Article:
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Tuesday, September 30, 2014

Bonus? What Bonus?

I was looking at the Meeting Book for Monday's hastily-called NYRA Board of Directors meeting (it wasn't announced until Friday afternoon), and I noticed a pretty hilarious omission from the minutes for the last meeting, held on August 6 in Saratoga.  As you may recall, the big news coming out of that meeting - other than the attempt to bar reporters who didn't RSVP - was the $250,000 bonus granted to CEO Chris Kay....an announcement which brought a mixed reaction at best.

However, you would never know that from reading the minutes of that meeting.

    2. Report of the Chair.

Mr. Wait welcomed new Board member, Mr. Holliday, who serves as Chief Executive Officer of SL Green Realty Corp to replace Ms. Rosenthal, who resigned earlier this year. Next, Mr. Wait highlighted the recent accomplishments of NYRA including the addition of new members to the NYRA senior management team, improvements in the backstretch area, payment of outstanding debts and advances in equine safety. Then, Mr. Wait recognized the senior management team and employees led by Mr. Kay for all their hard work.

.........

b. Compensation Committee

Mr. Tese gave the report of the Compensation Committee, particularly its input on the CEO’s performance and compensation. Mr. Tese and the rest of the Committee congratulated Mr. Kay on all his achievements in creating a strong management team, transparency and enhancing the guest experience.
Yes, they recognized and congratulated Mr. Kay.  But there's no indication whatsoever that he was granted a bonus....just a small detail gone unmentioned!  I looked at the Open Meetings law, and the minutes are only legally required to mention items that are voted on by the board.  So it would seem that they are not in violation of the letter of the law, but I'd say that it surely is contrary to its spirit.  One might think that this was written by Communications Director John Durso, Jr.  I didn't know that board meeting minutes were subject to PR BS, at which Mr. Durso is quite proficient - but I guess I was wrong.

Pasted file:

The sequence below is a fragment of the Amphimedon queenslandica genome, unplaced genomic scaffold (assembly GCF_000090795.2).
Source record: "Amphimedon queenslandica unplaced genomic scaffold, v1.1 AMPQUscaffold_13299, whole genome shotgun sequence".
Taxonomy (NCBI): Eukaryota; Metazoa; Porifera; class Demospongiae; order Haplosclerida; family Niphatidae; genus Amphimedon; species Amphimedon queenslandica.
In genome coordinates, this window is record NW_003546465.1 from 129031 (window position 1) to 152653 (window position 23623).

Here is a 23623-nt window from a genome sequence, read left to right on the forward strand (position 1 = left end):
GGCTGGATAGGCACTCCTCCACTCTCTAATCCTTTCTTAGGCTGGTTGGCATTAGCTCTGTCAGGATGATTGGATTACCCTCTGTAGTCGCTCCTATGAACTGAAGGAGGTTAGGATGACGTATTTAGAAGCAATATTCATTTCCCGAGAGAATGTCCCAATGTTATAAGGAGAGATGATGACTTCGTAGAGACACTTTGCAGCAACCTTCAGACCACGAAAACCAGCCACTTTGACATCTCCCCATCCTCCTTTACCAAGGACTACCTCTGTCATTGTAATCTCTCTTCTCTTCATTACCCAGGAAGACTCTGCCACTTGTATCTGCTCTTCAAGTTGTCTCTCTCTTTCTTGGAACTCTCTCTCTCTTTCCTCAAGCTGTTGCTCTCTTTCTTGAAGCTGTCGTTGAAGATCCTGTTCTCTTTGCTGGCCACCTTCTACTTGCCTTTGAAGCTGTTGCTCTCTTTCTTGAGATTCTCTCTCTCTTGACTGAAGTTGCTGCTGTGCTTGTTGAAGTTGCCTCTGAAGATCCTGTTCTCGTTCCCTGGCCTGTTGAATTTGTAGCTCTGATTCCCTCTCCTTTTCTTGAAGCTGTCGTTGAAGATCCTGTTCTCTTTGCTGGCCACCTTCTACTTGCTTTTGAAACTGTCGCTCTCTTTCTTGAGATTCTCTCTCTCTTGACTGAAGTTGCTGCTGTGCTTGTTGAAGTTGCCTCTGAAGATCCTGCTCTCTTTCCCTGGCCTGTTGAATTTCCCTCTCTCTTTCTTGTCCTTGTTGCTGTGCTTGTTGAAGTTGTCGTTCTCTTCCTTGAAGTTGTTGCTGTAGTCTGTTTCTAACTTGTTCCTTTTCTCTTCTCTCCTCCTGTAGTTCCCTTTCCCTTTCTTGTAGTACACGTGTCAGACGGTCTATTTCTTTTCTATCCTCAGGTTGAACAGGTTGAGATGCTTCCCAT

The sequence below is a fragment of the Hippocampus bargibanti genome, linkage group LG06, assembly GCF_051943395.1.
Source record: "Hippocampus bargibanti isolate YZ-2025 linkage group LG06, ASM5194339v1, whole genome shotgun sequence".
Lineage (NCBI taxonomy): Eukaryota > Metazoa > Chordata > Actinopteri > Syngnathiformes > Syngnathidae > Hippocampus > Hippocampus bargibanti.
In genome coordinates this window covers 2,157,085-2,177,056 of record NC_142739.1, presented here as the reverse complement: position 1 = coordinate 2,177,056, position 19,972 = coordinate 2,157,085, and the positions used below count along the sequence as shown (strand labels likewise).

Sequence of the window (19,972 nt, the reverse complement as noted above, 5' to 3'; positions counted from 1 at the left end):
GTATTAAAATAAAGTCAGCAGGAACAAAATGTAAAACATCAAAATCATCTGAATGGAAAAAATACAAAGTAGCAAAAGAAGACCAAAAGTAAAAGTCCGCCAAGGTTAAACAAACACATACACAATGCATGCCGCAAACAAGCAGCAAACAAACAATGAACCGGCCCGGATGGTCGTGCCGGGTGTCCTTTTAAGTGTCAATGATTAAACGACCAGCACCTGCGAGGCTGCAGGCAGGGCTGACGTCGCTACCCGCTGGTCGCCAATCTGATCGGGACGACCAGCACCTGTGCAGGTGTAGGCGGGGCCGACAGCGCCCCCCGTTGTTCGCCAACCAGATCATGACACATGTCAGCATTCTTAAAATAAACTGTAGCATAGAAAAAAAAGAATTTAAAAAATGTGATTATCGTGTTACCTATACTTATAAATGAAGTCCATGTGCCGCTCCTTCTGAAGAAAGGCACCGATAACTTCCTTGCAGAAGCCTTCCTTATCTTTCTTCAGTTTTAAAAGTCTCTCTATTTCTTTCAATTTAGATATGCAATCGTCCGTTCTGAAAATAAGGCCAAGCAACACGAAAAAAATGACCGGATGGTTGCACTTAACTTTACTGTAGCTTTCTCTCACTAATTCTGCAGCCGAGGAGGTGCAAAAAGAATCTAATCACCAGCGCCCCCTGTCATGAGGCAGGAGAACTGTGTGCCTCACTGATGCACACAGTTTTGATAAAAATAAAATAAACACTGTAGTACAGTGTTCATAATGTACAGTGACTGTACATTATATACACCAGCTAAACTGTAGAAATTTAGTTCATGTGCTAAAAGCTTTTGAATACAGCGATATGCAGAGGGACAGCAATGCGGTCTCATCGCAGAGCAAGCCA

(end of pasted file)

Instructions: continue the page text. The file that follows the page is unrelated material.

It's particularly funny that Tese glossed over the bonus while also congratulating Mr. Kay on promoting transparency!  Seems to me that NYRA has instead become increasingly insular and paranoid over the last year.  The most recent example of that is the sudden embargo on announcing Belmont attendance figures.  Maybe they didn't want to be forced to announce a disappointing crowd on Super Saturday.  (And, given their secrecy and deception when it comes to attendance nowadays, I have every right to make my own assumption that it was indeed disappointing......no doubt they'd be crowing if there were 25,000 people there.  I was not there myself, so I cannot venture a guess.)  Towards the end of the meeting, Chris Kay started to talk about how Churchill Downs doesn't announce attendance figures, and then seemed to catch himself and abruptly broke off.

Otherwise, I'd have to agree with Tom Noonan's assessment of the meeting; it was largely a bore.  Once again, Chris Kay got to drone on about all of the new TVs at Saratoga.  He laughingly reported that attendance there was up by 12% over last year, of course without mentioning that they counted season pass holders who weren't actually on track.  He talked about the year-over-year comparisons, and how the numbers were hurt by 16 more races coming off the grass than last year (which the Form's David Grening says is simply untrue).  And he talked extensively about how the "quality" of racing had improved at the Spa over recent years.  We heard that word tossed around without context, and I'm not sure exactly what that assessment is based on.  I, for one, would not agree.

It was a bit interesting listening to some of the breakdowns of the revenue numbers.  Of the $7.8 million increase in operating revenue through the first eight months of the year, just $1.2 million came from net wagering.  $1.7 million was from increased admission fees, $1.2 million for seat sales; pricing of both of those have been raised.  Money from sponsorships was up by $864,000, food sales by $834,000; there was $1 million in new revenue from the source fee on out-of-state ADW's.

NYRA says they still are on track to show a profit separate from VLT money for 2014.  But again, keep in mind that slots money is used to inflate purses: some $40 million in VLT purse money was distributed through Aug 31.  Without that money, NYRA would not be able to offer the purses that, in theory, help to generate increased betting revenue due to the larger fields that they attract.  And Resorts World has provided $21.5 million in VLT-fueled capital improvements this year.  Without that, NYRA would be unable to make crucial infrastructure repairs and basic improvements (such as the Saratoga TV's); nor the other 'guest enhancements' that allows it to justify all of those price increases that are so integral to their improved performance.  So, it's one thing to show a profit on a piece of paper....and it would be an excellent start in the quest to be independent of the insidious slot machines.  However, the notion that this would mean that NYRA would still be profitable if Resorts World burned down to the ground tomorrow is simply not something we can assume would be the case.